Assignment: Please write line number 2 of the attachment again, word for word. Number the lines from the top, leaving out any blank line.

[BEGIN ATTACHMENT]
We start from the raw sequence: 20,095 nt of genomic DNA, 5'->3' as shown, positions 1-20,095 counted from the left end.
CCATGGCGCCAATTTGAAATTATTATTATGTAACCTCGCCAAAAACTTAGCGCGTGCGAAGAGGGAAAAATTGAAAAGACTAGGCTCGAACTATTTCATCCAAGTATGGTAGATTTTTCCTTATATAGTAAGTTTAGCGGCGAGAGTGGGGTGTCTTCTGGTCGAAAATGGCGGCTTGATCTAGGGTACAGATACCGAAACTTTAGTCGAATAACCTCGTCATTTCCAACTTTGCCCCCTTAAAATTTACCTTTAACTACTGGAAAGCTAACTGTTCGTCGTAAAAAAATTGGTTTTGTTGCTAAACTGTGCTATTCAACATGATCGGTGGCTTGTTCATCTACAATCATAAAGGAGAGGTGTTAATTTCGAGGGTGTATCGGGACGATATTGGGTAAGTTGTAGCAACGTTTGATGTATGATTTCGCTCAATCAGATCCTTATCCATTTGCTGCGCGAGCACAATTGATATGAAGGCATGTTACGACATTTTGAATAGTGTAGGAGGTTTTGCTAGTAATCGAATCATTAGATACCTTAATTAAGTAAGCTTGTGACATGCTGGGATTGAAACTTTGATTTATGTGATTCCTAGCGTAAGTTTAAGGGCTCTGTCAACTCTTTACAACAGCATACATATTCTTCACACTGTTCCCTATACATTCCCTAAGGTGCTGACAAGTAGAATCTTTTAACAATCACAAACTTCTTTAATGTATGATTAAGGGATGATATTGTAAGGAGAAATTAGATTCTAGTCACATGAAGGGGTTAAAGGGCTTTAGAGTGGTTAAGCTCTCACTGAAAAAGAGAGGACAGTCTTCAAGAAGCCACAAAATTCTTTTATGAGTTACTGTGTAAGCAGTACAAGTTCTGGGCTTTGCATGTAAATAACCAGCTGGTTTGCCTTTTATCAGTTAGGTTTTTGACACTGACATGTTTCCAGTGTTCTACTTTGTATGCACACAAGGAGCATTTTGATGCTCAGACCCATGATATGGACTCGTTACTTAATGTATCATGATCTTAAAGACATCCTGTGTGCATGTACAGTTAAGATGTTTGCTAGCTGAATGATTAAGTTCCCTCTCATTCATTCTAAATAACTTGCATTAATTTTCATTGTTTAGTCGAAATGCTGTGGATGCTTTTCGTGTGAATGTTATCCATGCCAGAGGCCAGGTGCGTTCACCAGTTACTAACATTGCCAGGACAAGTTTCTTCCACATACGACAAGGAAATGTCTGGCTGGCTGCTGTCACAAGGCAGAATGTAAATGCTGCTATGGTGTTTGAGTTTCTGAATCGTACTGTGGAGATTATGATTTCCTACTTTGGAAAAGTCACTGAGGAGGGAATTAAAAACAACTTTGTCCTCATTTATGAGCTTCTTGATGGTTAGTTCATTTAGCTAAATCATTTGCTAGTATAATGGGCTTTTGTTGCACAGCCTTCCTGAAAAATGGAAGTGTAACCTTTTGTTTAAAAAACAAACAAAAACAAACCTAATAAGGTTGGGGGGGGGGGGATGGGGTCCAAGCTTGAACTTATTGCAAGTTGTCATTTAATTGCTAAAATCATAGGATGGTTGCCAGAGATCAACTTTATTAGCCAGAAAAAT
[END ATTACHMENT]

CCATGGCGCCAATTTGAAATTATTATTATGTAACCTCGCCAAAAACTTAGCGCGTGCGAAGAGGGAAAAATTGAAAAGACTAGGCTCGAACTATTTCATCCAAGTATGGTAGATTTTTCCTTATATAGTAAGTTTAGCGGCGAGAGTGGGGTGTCTTCTGGTCGAAAATGGCGGCTTGATCTAGGGTACAGATACCGAAACTTTAGTCGAATAACCTCGTCATTTCCAACTTTGCCCCCTTAAAATTTACCTTTAACTACTGGAAAGCTAACTGTTCGTCGTAAAAAAATTGGTTTTGTTGCTAAACTGTGCTATTCAACATGATCGGTGGCTTGTTCATCTACAATCATAAAGGAGAGGTGTTAATTTCGAGGGTGTATCGGGACGATATTGGGTAAGTTGTAGCAACGTTTGATGTATGATTTCGCTCAATCAGATCCTTATCCATTTGCTGCGCGAGCACAATTGATATGAAGGCATGTTACGACATTTTGAATAGTGTAGGAGGTTTTGCTAGTAATCGAATCATTAGATACCTTAATTAAGTAAGCTTGTGACATGCTGGGATTGAAACTTTGATTTATGTGATTCCTAGCGTAAGTTTAAGGGCTCTGTCAACTCTTTACAACAGCATACATATTCTTCACACTGTTCCCTATACATTCCCTAAGGTGCTGACAAGTAGAATCTTTTAACAATCACAAACTTCTTTAATGTATGATTAAGGGATGATATTGTAAGGAGAAATTAGATTCTAGTCACATGAAGGGGTTAAAGGGCTTTAGAGTGGTTAAGCTCTCACTGAAAAAGAGAGGACAGTCTTCAAGAAGCCACAAAATTCTTTTATGAGTTACTGTGTAAGCAGTACAAGTTCTGGGCTTTGCATGTAAATAACCAGCTGGTTTGCCTTTTATCAGTTAGGTTTTTGACACTGACATGTTTCCAGTGTTCTACTTTGTATGCACACAAGGAGCATTTTGATGCTCAGACCCATGATATGGACTCGTTACTTAATGTATCATGATCTTAAAGACATCCTGTGTGCATGTACAGTTAAGATGTTTGCTAGCTGAATGATTAAGTTCCCTCTCATTCATTCTAAATAACTTGCATTAATTTTCATTGTTTAGTCGAAATGCTGTGGATGCTTTTCGTGTGAATGTTATCCATGCCAGAGGCCAGGTGCGTTCACCAGTTACTAACATTGCCAGGACAAGTTTCTTCCACATACGACAAGGAAATGTCTGGCTGGCTGCTGTCACAAGGCAGAATGTAAATGCTGCTATGGTGTTTGAGTTTCTGAATCGTACTGTGGAGATTATGATTTCCTACTTTGGAAAAGTCACTGAGGAGGGAATTAAAAACAACTTTGTCCTCATTTATGAGCTTCTTGATGGTTAGTTCATTTAGCTAAATCATTTGCTAGTATAATGGGCTTTTGTTGCACAGCCTTCCTGAAAAATGGAAGTGTAACCTTTTGTTTAAAAAACAAACAAAAACAAACCTAATAAGGTTGGGGGGGGGGGGATGGGGTCCAAGCTTGAACTTATTGCAAGTTGTCATTTAATTGCTAAAATCATAGGATGGTTGCCAGAGATCAACTTTATTAGCCAGAAAAAT